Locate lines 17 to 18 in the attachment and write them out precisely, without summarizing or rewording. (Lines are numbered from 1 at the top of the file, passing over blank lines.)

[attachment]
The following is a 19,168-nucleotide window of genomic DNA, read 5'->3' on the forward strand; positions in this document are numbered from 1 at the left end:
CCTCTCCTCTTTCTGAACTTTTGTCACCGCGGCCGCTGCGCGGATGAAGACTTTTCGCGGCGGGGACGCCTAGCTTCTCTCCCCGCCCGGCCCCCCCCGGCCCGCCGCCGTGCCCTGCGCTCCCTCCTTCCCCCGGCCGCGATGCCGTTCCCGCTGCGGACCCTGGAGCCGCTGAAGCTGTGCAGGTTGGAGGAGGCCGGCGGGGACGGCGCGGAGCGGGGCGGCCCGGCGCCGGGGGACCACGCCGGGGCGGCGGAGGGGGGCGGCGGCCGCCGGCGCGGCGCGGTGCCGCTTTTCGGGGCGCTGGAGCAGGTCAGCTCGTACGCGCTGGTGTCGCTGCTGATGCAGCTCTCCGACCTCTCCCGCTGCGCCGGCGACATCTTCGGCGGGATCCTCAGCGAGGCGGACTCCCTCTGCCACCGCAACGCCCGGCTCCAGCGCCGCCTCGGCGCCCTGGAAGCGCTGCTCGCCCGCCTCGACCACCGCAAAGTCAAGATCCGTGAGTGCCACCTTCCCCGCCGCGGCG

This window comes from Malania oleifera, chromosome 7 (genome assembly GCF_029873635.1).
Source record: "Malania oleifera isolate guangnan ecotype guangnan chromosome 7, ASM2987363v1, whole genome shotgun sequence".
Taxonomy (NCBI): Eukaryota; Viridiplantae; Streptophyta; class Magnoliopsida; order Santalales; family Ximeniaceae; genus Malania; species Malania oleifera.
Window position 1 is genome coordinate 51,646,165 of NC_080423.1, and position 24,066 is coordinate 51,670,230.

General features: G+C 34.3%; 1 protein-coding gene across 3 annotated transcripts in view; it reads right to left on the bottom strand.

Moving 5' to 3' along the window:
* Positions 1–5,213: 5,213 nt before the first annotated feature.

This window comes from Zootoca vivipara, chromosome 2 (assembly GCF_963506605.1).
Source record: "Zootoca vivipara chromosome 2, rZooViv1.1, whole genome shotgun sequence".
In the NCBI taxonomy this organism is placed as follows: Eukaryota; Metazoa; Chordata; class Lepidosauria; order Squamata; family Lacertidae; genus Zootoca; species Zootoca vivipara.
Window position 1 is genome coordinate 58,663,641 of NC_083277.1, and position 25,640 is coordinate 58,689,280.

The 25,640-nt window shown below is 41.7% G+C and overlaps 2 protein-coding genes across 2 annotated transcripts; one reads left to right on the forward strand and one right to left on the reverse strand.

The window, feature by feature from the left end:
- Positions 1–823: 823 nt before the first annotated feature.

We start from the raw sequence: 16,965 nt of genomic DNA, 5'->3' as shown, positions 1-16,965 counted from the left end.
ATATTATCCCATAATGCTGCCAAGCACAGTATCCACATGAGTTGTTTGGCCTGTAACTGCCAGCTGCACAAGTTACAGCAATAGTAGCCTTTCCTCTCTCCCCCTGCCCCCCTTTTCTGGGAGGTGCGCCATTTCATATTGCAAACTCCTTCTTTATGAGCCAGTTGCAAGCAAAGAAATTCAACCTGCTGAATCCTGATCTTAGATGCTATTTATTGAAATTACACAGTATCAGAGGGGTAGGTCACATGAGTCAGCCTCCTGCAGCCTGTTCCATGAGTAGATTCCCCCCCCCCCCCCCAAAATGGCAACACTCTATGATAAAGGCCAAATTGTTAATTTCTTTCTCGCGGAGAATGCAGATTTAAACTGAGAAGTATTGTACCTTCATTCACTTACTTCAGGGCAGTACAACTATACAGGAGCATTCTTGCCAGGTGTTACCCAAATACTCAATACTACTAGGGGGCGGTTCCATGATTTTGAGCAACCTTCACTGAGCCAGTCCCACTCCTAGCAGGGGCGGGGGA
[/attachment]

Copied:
We start from the raw sequence: 16,965 nt of genomic DNA, 5'->3' as shown, positions 1-16,965 counted from the left end.
ATATTATCCCATAATGCTGCCAAGCACAGTATCCACATGAGTTGTTTGGCCTGTAACTGCCAGCTGCACAAGTTACAGCAATAGTAGCCTTTCCTCTCTCCCCCTGCCCCCCTTTTCTGGGAGGTGCGCCATTTCATATTGCAAACTCCTTCTTTATGAGCCAGTTGCAAGCAAAGAAATTCAACCTGCTGAATCCTGATCTTAGATGCTATTTATTGAAATTACACAGTATCAGAGGGGTAGGTCACATGAGTCAGCCTCCTGCAGCCTGTTCCATGAGTAGATTCCCCCCCCCCCCCCCAAAATGGCAACACTCTATGATAAAGGCCAAATTGTTAATTTCTTTCTCGCGGAGAATGCAGATTTAAACTGAGAAGTATTGTACCTTCATTCACTTACTTCAGGGCAGTACAACTATACAGGAGCATTCTTGCCAGGTGTTACCCAAATACTCAATACTACTAGGGGGCGGTTCCATGATTTTGAGCAACCTTCACTGAGCCAGTCCCACTCCTAGCAGGGGCGGGGGA